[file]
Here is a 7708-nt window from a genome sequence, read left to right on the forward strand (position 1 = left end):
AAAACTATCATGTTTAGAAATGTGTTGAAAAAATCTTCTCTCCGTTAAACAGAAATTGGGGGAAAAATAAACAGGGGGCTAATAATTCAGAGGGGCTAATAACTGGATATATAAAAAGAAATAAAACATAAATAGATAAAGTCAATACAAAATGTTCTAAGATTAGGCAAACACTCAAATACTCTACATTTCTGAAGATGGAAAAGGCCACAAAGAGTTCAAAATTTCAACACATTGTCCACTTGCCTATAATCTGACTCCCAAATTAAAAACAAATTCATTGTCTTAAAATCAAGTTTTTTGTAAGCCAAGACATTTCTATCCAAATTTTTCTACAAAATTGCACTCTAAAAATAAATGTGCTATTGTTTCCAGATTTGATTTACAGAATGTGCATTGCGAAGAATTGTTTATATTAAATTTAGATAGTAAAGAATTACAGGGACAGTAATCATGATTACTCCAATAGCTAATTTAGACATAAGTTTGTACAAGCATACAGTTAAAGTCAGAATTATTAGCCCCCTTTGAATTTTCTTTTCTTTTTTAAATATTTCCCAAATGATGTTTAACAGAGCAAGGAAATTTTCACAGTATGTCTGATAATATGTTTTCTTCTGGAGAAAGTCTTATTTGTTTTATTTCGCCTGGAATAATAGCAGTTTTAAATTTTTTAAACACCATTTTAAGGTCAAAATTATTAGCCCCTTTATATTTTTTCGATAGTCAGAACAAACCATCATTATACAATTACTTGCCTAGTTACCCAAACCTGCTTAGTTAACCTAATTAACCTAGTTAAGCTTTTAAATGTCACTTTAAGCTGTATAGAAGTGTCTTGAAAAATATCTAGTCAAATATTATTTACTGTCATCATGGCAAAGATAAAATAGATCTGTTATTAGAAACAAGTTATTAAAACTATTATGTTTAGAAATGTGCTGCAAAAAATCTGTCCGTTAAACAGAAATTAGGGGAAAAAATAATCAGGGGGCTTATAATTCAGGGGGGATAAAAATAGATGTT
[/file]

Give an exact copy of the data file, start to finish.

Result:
Here is a 7708-nt window from a genome sequence, read left to right on the forward strand (position 1 = left end):
AAAACTATCATGTTTAGAAATGTGTTGAAAAAATCTTCTCTCCGTTAAACAGAAATTGGGGGAAAAATAAACAGGGGGCTAATAATTCAGAGGGGCTAATAACTGGATATATAAAAAGAAATAAAACATAAATAGATAAAGTCAATACAAAATGTTCTAAGATTAGGCAAACACTCAAATACTCTACATTTCTGAAGATGGAAAAGGCCACAAAGAGTTCAAAATTTCAACACATTGTCCACTTGCCTATAATCTGACTCCCAAATTAAAAACAAATTCATTGTCTTAAAATCAAGTTTTTTGTAAGCCAAGACATTTCTATCCAAATTTTTCTACAAAATTGCACTCTAAAAATAAATGTGCTATTGTTTCCAGATTTGATTTACAGAATGTGCATTGCGAAGAATTGTTTATATTAAATTTAGATAGTAAAGAATTACAGGGACAGTAATCATGATTACTCCAATAGCTAATTTAGACATAAGTTTGTACAAGCATACAGTTAAAGTCAGAATTATTAGCCCCCTTTGAATTTTCTTTTCTTTTTTAAATATTTCCCAAATGATGTTTAACAGAGCAAGGAAATTTTCACAGTATGTCTGATAATATGTTTTCTTCTGGAGAAAGTCTTATTTGTTTTATTTCGCCTGGAATAATAGCAGTTTTAAATTTTTTAAACACCATTTTAAGGTCAAAATTATTAGCCCCTTTATATTTTTTCGATAGTCAGAACAAACCATCATTATACAATTACTTGCCTAGTTACCCAAACCTGCTTAGTTAACCTAATTAACCTAGTTAAGCTTTTAAATGTCACTTTAAGCTGTATAGAAGTGTCTTGAAAAATATCTAGTCAAATATTATTTACTGTCATCATGGCAAAGATAAAATAGATCTGTTATTAGAAACAAGTTATTAAAACTATTATGTTTAGAAATGTGCTGCAAAAAATCTGTCCGTTAAACAGAAATTAGGGGAAAAAATAATCAGGGGGCTTATAATTCAGGGGGGATAAAAATAGATGTT